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Immortal have always been a mixed bag for me. When they get it wrong, it goes horribly wrong but when they hit the nail of the head, surely they’re the forefathers of cold, icy atmospheric black metal? I first discovered Immortal, like a lot of people, within the first few months of my expedition into the black metal minefield. Unfortunately, I discovered them through the notorious ANUS website at the age of fifteen or so. The ANUS site has a well documented list, which has remained unchanged ever since I first saw it, detailing the “best ever” black metal albums. Immortal’s ‘Pure Holocaust’ comes second on that list and therefore I decided I’d check it out since, surprisingly at the time, Immortal’s discography was readily available at my local music store, one that normally sells lots of commercial junk. ‘Pure Holocaust’ was really what got me started on black metal, alongside some other notorious albums from the second wave, but it was Immortal’s ‘At the Heart of Winter’ which really stuck with me over all these years and how better to break the winter months in than with this old school classic? The thing about albums like this is that, yes, whilst they’re cold in certain aspects, I find that some of the melodic riffs, despite their distorted textures, emit a really warm feel, like sitting beside a log fire during a harsh wintry blizzard. Whilst your vital organs remain warm, your hands and feet are as cold as ice. So, whilst the backbone to this album is cold as hell, the riffs are deceptively warm to me.
‘At the Heart of Winter’ is an album which can be set apart from the others in Immortal’s discography. Although ‘Pure Holocaust’ is still good for the occasional session when I’m feeling aggravated, ‘At the Heart of Winter’ is an album which is far more accessible than their other albums simply due to its infectious, intoxicating melodies. There are many reasons why I probably should have hated this album from the very first moment I laid eyes on it but that only reiterates the point that this album is deserving of the “timeless classic” status that so many are unjustly given. As far as Immortal’s discography goes, or even the entire second wave movement, I’ve always felt this album was, and probably still is, rather underrated in terms of the entire genre back then. Back when I first discovered black metal, I had an odd aversion to anything overly melodic and am still not quite schooled in the ways of early thrash metal. Despite all this, ‘At the Heart of Winter’ stuck with me and no matter how many times you play it in a single day, it never grates on my nerves and never ceases to amaze me. Take the main riff on the self-titled song, for example. It never fails to send shivers down my spine as its cold, harsh ways set into skin. This, accompanied with the underlying bass and the flawless drumming, songs like this, which are perfectly conceived and crafted, force me to hold the band in high esteem regardless of whatever faults they’ve had since then.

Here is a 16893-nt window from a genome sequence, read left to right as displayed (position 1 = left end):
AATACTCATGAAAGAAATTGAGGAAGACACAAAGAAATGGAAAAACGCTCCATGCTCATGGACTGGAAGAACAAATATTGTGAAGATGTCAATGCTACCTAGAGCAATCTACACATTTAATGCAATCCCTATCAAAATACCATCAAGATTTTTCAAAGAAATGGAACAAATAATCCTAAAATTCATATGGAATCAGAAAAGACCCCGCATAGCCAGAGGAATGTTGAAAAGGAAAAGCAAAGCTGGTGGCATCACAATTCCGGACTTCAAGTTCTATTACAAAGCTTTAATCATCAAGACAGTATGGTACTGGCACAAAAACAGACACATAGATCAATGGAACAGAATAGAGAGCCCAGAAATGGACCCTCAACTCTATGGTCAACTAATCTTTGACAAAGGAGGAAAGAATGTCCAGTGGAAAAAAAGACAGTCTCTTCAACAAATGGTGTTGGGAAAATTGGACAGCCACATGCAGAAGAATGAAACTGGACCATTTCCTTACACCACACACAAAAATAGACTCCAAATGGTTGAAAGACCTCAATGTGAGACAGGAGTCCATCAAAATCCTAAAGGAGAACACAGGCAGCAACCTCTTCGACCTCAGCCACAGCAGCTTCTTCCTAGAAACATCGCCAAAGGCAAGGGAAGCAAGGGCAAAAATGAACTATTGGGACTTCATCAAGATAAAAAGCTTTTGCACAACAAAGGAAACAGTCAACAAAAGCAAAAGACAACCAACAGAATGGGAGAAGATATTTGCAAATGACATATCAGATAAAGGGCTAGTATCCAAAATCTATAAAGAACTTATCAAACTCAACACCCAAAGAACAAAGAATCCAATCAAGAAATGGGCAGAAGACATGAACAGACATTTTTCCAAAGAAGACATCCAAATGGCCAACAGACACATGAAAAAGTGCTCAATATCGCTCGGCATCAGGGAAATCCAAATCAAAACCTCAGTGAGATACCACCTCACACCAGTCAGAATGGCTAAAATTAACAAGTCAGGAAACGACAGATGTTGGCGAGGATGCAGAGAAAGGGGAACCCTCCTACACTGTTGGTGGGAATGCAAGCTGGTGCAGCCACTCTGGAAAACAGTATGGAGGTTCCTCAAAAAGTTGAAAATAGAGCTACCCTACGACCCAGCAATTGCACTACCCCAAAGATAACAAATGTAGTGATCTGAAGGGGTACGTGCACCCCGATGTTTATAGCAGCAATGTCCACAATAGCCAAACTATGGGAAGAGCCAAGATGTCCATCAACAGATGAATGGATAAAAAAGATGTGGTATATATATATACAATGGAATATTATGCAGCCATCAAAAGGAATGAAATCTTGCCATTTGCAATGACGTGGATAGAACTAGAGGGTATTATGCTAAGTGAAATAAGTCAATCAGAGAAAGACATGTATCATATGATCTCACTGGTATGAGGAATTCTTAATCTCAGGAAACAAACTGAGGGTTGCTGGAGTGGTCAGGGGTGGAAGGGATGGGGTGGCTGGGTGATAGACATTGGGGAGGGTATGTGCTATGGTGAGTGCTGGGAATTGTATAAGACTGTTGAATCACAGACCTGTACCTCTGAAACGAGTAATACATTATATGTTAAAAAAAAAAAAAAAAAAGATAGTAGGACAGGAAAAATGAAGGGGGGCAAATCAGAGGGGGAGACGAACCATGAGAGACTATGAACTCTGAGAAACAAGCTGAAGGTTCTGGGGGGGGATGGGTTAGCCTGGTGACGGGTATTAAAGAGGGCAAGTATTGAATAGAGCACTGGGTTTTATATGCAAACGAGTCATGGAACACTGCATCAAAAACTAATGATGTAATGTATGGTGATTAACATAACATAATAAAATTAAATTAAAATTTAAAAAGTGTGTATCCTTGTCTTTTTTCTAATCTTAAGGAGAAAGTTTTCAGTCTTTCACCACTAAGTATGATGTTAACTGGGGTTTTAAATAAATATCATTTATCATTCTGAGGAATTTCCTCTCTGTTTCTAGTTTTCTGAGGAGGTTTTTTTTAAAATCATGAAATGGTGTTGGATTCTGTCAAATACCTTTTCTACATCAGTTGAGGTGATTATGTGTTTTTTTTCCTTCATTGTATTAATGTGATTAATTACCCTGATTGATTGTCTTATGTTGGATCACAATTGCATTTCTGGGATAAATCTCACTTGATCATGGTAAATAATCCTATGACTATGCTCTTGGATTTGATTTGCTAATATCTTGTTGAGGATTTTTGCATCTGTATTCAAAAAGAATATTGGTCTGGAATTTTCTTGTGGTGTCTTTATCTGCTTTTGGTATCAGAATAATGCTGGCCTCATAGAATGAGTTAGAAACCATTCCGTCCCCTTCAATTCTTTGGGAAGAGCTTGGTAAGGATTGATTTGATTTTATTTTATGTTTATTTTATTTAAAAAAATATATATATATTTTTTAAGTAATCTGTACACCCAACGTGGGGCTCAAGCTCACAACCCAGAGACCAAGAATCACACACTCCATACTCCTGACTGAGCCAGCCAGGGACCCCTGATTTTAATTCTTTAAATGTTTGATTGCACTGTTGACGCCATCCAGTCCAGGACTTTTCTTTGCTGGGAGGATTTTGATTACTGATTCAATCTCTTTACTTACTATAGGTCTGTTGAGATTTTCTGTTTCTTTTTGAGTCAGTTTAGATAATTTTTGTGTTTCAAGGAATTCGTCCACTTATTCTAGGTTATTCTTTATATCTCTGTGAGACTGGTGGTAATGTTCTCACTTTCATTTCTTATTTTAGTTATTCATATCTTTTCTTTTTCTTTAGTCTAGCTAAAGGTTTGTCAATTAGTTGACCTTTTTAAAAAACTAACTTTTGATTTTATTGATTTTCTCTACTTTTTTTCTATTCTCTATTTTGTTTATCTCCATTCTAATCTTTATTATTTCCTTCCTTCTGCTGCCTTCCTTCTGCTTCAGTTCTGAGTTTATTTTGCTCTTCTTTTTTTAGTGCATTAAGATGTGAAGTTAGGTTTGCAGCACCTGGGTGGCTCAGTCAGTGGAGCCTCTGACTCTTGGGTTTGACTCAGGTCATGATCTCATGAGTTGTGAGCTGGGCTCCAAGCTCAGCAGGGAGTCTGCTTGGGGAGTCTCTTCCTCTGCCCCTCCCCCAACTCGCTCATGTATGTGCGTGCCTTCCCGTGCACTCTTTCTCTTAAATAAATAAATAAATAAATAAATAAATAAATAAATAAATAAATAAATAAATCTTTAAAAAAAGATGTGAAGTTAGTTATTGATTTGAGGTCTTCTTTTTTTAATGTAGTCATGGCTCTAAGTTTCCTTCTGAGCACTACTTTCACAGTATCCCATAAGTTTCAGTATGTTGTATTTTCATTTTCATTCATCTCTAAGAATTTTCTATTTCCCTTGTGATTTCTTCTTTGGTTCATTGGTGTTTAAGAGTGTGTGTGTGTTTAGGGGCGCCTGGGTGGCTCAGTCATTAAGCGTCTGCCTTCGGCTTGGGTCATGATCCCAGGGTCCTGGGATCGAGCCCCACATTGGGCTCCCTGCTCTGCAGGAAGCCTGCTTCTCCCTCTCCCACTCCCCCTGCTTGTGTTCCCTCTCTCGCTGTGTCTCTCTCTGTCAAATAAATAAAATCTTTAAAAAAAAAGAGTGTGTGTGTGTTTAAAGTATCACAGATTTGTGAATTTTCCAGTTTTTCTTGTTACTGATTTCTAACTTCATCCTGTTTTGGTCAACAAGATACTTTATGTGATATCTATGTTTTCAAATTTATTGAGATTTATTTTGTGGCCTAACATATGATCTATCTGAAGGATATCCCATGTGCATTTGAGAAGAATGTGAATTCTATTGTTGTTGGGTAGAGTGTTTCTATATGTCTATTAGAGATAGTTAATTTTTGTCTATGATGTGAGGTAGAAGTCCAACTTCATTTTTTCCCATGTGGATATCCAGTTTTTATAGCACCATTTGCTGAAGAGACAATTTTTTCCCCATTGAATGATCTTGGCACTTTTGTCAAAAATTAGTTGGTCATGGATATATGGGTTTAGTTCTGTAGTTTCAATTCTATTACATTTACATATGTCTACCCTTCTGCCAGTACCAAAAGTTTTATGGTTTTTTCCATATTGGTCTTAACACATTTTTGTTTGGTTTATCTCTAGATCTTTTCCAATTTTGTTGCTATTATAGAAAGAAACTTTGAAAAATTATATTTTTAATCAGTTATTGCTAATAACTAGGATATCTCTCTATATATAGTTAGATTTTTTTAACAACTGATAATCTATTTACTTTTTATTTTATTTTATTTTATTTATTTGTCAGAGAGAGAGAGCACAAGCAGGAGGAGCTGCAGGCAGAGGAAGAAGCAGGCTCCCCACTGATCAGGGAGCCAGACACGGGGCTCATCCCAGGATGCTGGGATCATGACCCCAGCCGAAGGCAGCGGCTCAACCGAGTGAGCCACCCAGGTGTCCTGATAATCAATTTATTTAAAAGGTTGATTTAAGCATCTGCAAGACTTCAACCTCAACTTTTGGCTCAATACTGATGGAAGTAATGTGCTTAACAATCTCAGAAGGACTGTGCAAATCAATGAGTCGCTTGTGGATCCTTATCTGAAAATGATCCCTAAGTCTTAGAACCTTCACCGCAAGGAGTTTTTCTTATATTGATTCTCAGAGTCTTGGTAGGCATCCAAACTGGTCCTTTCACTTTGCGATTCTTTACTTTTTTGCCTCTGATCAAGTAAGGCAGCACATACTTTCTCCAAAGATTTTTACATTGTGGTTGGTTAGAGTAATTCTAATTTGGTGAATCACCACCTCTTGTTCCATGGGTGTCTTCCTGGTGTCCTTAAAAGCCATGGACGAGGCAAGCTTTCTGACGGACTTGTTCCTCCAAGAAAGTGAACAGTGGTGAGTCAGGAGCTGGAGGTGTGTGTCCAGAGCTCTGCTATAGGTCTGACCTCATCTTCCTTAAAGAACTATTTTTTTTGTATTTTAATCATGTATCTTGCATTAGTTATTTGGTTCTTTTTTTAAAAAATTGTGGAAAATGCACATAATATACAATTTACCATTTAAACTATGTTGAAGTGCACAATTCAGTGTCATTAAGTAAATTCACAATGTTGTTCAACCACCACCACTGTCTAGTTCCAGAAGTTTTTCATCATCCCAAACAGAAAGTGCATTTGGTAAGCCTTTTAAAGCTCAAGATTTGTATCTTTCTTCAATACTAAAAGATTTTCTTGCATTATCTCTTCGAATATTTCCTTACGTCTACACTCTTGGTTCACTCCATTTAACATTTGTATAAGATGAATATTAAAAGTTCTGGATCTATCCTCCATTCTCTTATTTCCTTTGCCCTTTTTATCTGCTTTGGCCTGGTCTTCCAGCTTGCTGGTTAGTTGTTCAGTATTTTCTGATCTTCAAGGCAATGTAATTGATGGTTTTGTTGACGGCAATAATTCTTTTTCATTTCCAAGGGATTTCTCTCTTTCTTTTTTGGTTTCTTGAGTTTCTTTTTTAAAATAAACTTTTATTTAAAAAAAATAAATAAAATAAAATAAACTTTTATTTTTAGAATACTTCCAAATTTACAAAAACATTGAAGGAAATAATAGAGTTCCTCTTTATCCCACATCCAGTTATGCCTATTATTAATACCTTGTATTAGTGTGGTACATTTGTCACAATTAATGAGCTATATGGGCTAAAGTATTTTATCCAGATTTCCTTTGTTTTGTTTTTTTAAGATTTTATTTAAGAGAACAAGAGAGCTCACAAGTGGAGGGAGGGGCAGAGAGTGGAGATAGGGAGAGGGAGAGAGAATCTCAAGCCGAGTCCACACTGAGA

As I touched upon, a lot of the material here is rather thrash orientated, like a lot of early black metal. The tempo changes, the chord progressions, the amount of diversity on offer on this album is incredible, even today, a whole eleven years after its initial release. To me, this period of Immortal’s discography is a bit of a sore point. I wasn’t keen on ‘Blizzard Beasts’, despite loving the wintry essence and vibe of the content. I could never get into those short songs and the riffs didn’t feel anywhere near as memorable. So much so I really couldn’t pinpoint what I dislike about it because every time I hear the album, I repress it. It doesn’t click with me. Neither does ‘Damned in Black’, though I do tend to enjoy that album more so than ‘Blizzard Beasts’, possibly because it touches upon some of the ideas used here - such as the heavily melodic content of the riffs - albeit not to the same extent. This era of Immortal highlights exactly what has made me view the Norway legends are hit-or-miss. With ‘Blizzard Beasts’ coming soon after the enigmatic ‘Pure Holocaust’, an album which really set the tone for Abbath, in particular, it did nothing to ignite the flame of my passion for the band and instead extinguished it.
So, as you can imagine, coming into this album, I was more than a little apprehensive but it delivers spectacularly and in ways I didn’t even imagine were possible for Immortal at that time. The imagery, the conjuration of wintry landscapes, icy kingdoms and cold weather is superb. It’s one of the major themes of this album which made it such a treasure over the years. Abbath’s typically charismatic vocal approach is brilliant, despite the comical reputation he has since garnered for his over-the-top performance in Immortal’s iconic videos in the woods. It’s easy to forget what he achieved with this album which was almost entirely his doing. Aside from Horgh providing the drumming, which he does magnificently, Abbath controls the bass, guitars, vocals and the synthesizer, which is used exceptionally well on songs like the self-titled, a particular hit on the album, alongside ‘Solarfall’. I often like to listen to the introduction of the self-titled song for the first two minutes whilst glancing over the wonderful artwork. They go hand-in-hand ever so well. The spectacular kingdom amidst the icy landscape whilst the music itself is portraying the same thing, simultaneously, is marvellous. The samples of subtle howling winds may seem clichéd today but they’re ever so affective on this particular album. Especially alongside that symphonic synthesizer, an aspect of the album which is probably unfairly overlooked due to its sparse inclusion. Regardless of that, this album will always be regarded by myself as an old school classic. One that is truly deserving of that acclaim.